Sometimes, the devil IS in the details. I’ve been thinking about feedbacks between community community structure and function lately, and run into a few curious roadblocks, as well as one very very interesting story.
First, the roadblocks. Just what do we mean by structure and function, particularly in reference to a biological community? Structure seems obvious – the static properties of a biological system that we can go out, stare at, and say,”Oh, yes, hello structure!” I of course often think of things like biodiversity or biomass, but one could also reference Carbon to Nitrogen ratios, physical structure, or others.
But function – that’s more nebulous. The first thing that springs to mind is, what is the opposite of a static property. Why, a rate, of course. So, a rate process…but that’s awfully nebulous. I mean, what can’t be measured by a rate? Which leads to thinking more about the flux of matter and energy within a system. Far more tractable, but then, what gets cut out?
I am struck by the example of potential feedbacks between climate change and the nutrient content of plants. This is a lovely example drawn from a 2008 PNAS paper by Ollinger and colleagues. In it, they basically show that plants with higher nitrogen content tend to have shinier leaves. The more nitrogen in the canopy, then, the higher the albedo. Higher albedos then cool an area, or at least decrease warming as light is reflected back.
This is curious – as climate change work in the Harvard forest (or, sorry, the Hahvad Forest) have shown that warming soils can lead to faster nutrient cycling and more N availability. More N availability can change the albedo of leave in local plants, or can even cause a shift in the plant species composition to shift towards plants with more nitrogen per unit carbon.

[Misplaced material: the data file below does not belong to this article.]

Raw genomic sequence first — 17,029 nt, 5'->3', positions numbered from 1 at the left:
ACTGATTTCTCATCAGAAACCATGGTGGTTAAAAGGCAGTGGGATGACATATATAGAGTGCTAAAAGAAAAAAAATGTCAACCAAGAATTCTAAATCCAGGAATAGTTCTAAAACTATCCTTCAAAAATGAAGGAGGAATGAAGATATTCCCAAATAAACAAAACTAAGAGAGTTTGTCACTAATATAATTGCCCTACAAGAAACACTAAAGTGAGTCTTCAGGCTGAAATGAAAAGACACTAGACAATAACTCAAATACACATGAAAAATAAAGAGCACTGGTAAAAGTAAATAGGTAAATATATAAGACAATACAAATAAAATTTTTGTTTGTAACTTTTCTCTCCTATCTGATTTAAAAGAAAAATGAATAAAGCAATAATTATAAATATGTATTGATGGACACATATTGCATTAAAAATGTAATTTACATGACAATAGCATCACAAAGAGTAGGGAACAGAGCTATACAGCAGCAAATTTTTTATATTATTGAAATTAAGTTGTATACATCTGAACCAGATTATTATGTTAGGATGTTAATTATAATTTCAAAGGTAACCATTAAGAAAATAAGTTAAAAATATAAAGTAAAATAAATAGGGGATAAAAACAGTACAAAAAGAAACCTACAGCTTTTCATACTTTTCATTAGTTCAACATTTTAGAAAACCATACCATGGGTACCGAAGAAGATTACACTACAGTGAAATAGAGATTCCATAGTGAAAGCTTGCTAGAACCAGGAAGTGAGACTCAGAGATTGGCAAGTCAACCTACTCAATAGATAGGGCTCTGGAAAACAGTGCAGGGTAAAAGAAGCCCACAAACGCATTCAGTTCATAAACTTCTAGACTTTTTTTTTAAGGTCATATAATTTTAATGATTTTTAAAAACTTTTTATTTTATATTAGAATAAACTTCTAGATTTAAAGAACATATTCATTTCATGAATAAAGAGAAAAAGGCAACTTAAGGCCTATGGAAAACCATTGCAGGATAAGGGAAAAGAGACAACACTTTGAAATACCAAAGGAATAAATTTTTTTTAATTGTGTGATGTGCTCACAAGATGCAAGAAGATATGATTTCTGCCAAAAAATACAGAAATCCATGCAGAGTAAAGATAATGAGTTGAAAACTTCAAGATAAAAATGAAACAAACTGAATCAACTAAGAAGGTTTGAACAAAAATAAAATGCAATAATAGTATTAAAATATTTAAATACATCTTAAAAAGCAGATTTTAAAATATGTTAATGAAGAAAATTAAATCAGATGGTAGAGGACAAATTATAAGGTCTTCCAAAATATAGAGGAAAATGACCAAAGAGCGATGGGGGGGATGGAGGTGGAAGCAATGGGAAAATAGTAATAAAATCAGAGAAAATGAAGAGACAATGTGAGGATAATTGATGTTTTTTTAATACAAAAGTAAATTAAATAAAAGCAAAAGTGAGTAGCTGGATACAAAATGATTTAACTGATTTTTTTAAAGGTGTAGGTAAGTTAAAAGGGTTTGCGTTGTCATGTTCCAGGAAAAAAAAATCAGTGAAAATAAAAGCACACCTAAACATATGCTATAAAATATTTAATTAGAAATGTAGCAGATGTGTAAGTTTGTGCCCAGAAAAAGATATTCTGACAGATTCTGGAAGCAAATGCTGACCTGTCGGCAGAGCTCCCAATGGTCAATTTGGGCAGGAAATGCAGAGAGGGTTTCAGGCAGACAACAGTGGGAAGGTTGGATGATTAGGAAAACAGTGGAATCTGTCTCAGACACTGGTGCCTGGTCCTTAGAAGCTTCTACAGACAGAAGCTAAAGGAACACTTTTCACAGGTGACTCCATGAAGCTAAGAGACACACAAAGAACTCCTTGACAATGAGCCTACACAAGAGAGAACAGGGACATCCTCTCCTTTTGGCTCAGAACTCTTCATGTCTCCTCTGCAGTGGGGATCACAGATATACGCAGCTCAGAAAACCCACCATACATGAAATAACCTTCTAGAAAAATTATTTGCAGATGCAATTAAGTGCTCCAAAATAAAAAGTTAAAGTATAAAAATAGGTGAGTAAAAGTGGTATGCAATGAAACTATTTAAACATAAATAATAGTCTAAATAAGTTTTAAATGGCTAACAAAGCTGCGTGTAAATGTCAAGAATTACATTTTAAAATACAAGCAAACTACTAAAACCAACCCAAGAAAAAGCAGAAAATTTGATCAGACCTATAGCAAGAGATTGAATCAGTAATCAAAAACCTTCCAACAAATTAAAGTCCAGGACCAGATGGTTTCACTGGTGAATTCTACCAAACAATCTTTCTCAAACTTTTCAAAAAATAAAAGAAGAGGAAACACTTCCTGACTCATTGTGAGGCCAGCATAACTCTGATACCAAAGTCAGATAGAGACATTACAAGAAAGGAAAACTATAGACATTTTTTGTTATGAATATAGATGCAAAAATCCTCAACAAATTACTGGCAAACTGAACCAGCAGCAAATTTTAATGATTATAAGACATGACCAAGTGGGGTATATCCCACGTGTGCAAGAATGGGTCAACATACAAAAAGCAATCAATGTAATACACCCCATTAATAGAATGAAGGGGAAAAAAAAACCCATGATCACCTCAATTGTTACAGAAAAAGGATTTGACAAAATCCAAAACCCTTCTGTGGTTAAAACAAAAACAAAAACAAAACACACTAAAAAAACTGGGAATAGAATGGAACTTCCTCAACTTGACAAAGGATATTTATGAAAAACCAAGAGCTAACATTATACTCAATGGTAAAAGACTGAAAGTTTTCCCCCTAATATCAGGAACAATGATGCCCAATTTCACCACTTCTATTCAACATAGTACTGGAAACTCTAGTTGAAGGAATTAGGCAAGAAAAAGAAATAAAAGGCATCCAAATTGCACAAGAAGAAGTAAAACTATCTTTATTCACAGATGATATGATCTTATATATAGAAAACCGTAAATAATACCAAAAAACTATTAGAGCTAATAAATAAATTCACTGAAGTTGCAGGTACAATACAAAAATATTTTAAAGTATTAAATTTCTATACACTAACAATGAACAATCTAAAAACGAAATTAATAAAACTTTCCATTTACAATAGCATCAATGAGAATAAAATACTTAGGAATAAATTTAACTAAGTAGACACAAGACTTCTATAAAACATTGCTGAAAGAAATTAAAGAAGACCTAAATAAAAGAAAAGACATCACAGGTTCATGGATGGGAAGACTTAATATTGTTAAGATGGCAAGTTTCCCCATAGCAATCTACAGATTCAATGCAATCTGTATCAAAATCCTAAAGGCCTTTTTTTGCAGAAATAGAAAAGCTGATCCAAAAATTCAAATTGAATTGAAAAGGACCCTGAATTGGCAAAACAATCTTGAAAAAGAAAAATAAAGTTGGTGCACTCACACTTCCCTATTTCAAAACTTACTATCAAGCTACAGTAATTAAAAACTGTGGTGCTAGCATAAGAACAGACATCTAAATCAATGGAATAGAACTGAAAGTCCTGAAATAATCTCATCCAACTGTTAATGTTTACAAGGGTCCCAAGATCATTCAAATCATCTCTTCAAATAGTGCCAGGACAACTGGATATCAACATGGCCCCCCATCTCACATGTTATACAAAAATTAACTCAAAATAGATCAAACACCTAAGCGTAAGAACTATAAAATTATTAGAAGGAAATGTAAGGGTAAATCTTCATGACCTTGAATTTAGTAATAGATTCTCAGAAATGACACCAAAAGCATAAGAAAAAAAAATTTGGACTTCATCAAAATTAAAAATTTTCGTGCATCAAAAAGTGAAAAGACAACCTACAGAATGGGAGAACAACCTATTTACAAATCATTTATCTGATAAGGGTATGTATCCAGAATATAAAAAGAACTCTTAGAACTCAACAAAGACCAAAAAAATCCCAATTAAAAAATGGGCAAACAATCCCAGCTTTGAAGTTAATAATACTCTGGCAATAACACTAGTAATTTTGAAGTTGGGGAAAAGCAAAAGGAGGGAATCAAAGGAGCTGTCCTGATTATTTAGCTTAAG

It’s a really interesting feedback.
At the same time, even if this does something with respect to warming, CO2 is on the rise, also possibly changing C:N ratios. So, caution is warranted to thinking that Nitrogen is the solution. Indeed, considering the myriad of other changes in nutrient cycling and plant stoichiometry, the devil really IS in the details here as well, and hence caution is warranted before someone goes off, all IronEx style, and proposes fertilizing the planet to slow climate change. After all, we’re doing that already!
But it all raises an interesting question in my mind – is slowing temperature change a “function”. I would say yes – that it is the service provided by the ecosystem. It is not a flux of matter or energy, but it is still something that the system does, and hence, a function.
And functions like these are becoming more important as time goes by!
S. V. Ollinger, A. D. Richardson, M. E. Martin, D. Y. Hollinger, S. E. Frolking, P. B. Reich, L. C. Plourde, G. G. Katul, J. W. Munger, R. Oren, M.-L. Smith, K. T. Paw U, P. V. Bolstad, B. D. Cook, M. C. Day, T. A. Martin, R. K. Monson, H. P. Schmid (2008). Canopy nitrogen, carbon assimilation, and albedo in temperate and boreal forests: Functional relations and potential climate feedbacks Proceedings of the National Academy of Sciences, 105 (49), 19336-19341 DOI: 10.1073/pnas.0810021105